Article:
Jan Frans van Bloemen, called L'Orrizonte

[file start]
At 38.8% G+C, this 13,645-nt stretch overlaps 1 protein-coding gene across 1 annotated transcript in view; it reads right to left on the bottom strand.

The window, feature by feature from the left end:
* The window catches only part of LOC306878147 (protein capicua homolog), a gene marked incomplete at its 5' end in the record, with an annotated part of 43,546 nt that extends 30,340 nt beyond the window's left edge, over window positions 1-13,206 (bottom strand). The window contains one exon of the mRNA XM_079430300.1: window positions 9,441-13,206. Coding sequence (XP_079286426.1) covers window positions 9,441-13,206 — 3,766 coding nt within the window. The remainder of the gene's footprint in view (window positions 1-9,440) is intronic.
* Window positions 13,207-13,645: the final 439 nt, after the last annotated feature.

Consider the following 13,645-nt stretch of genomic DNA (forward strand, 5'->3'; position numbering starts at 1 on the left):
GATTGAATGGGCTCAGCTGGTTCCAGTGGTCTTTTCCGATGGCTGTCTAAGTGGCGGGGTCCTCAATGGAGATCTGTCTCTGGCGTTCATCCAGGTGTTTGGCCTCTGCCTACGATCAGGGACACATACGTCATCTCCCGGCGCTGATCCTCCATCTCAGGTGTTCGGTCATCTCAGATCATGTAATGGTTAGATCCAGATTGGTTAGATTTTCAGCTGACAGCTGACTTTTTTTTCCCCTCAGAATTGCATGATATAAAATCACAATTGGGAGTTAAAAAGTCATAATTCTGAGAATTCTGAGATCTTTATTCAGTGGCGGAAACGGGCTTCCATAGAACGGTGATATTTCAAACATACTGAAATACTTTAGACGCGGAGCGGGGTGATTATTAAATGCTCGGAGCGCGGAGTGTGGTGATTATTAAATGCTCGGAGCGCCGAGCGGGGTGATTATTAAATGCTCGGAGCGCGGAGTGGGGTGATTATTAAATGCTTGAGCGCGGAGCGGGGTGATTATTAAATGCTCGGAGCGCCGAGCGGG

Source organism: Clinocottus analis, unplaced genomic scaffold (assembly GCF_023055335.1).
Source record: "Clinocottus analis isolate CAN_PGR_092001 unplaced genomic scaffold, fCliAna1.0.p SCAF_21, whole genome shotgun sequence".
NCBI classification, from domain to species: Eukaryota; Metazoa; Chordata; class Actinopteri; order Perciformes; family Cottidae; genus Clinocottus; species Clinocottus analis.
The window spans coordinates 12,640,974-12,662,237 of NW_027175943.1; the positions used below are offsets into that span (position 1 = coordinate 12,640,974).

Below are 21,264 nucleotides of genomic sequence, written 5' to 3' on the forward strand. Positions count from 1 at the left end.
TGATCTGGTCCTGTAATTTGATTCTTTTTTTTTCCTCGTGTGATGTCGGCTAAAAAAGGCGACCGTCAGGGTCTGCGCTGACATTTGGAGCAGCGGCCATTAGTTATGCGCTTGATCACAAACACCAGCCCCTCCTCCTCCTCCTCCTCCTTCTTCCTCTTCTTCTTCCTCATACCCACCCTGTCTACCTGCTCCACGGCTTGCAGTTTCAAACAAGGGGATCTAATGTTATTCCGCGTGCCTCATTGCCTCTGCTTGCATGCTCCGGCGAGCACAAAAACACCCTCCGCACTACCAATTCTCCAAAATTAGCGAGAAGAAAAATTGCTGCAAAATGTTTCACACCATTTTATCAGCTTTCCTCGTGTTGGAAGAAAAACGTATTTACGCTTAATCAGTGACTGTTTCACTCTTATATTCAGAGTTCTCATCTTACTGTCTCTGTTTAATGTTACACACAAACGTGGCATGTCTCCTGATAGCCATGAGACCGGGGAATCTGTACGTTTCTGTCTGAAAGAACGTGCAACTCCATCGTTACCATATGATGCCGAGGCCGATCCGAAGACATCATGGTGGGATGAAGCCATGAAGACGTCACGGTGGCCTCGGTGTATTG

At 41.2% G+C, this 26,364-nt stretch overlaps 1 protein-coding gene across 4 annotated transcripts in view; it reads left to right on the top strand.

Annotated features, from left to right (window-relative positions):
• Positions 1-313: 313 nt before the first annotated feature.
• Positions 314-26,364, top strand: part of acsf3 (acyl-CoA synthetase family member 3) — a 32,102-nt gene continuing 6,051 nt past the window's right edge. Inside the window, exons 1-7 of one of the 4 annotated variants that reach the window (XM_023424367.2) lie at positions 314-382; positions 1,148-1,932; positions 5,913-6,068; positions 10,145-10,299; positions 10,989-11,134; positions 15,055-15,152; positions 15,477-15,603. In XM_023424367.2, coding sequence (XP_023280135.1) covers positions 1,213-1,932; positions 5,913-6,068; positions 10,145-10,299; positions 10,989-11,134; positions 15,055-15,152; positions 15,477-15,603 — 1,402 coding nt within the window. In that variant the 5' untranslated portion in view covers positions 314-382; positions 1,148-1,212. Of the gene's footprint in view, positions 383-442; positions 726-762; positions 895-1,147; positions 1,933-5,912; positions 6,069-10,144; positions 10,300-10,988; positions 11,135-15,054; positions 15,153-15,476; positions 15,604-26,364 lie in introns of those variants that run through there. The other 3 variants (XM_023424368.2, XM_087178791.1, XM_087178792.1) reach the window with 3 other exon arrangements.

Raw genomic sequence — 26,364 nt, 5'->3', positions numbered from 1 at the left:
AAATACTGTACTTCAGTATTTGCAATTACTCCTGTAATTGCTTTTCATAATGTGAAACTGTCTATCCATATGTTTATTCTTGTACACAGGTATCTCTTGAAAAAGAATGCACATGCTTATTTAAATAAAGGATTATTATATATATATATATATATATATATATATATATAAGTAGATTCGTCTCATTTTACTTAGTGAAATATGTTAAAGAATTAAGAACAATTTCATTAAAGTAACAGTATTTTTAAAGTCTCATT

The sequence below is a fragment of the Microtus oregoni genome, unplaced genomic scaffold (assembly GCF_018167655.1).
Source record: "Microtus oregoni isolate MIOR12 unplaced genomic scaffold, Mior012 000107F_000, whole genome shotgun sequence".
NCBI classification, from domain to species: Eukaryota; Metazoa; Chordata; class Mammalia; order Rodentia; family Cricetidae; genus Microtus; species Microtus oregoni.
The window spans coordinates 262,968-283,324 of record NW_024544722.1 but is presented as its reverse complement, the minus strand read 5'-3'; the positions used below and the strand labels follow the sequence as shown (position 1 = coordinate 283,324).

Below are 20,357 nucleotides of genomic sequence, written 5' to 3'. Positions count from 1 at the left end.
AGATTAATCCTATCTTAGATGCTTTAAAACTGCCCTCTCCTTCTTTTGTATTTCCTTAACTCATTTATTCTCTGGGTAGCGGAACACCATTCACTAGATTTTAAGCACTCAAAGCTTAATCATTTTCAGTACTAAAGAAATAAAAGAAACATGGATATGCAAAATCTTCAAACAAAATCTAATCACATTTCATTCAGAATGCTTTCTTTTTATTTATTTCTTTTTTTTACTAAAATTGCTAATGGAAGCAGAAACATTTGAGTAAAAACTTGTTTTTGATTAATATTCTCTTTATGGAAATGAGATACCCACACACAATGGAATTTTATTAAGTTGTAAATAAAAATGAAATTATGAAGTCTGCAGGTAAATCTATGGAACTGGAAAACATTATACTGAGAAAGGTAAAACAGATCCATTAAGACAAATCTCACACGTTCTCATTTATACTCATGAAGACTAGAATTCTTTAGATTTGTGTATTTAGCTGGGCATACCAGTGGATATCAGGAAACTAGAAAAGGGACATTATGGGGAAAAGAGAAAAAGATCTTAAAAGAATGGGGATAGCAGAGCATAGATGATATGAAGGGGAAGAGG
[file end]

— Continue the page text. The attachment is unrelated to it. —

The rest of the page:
A pupil of his older brother, the landscape and animal painter Pieter van Bloemen, Jan Frans van Bloemen completed his apprenticeship in the studio of Anton Goubau in Antwerp. Accompanied by his brother, Jan Frans arrived in Rome in 1686, and both artists were soon admitted into the Schildersbent, the association of Netherlandish artists in Rome. Van Bloemen was to remain in Italy until his death in 1749, earning the admiration of his contemporaries, some of whom are said to have regarded him as the equal of Claude Lorraine and Gaspard Dughet, by whom he was strongly influenced. He soon gained the nickname ‘Orrizonte’ (the Italian for ‘horizon’), in honour of the seemingly limitless vistas in his landscapes. Van Bloemen’s landscape paintings – occasionally enlivened with figures painted by artists such as Pompeo Batoni, Placido Costanzi or Carlo Maratta - proved very popular with aristocratic Roman collectors; Prince Camillo Pamphili commissioned a series of paintings from him in 1711, while the noble Colonna family apparently owned more than eighty pictures by the artist. He also sold many paintings to English noblemen visiting Rome on the Grand Tour. Despite his success, however, Van Bloemen was only admitted to the Accademia di San Luca in Rome in 1742, at the age of eighty.The artist’s biographer, Lione Pascoli, makes several references to Van Bloemen having made many drawings of Rome and its surroundings. Nevertheless, by comparison with his paintings, relatively few drawings by the artist are known today. Like many Dutch and Flemish artists in Rome before him, Van Bloemen made drawings of buildings and ruins in and around the city. His use of a combination of pen, brush and ink with gray or brown washes, seen to such fine effect in the present sheet, is akin to drawings of the same views produced by some of his Netherlandish predecessors in Rome, such as Cornelis van Poelenburgh and Bartholomeus Breenbergh.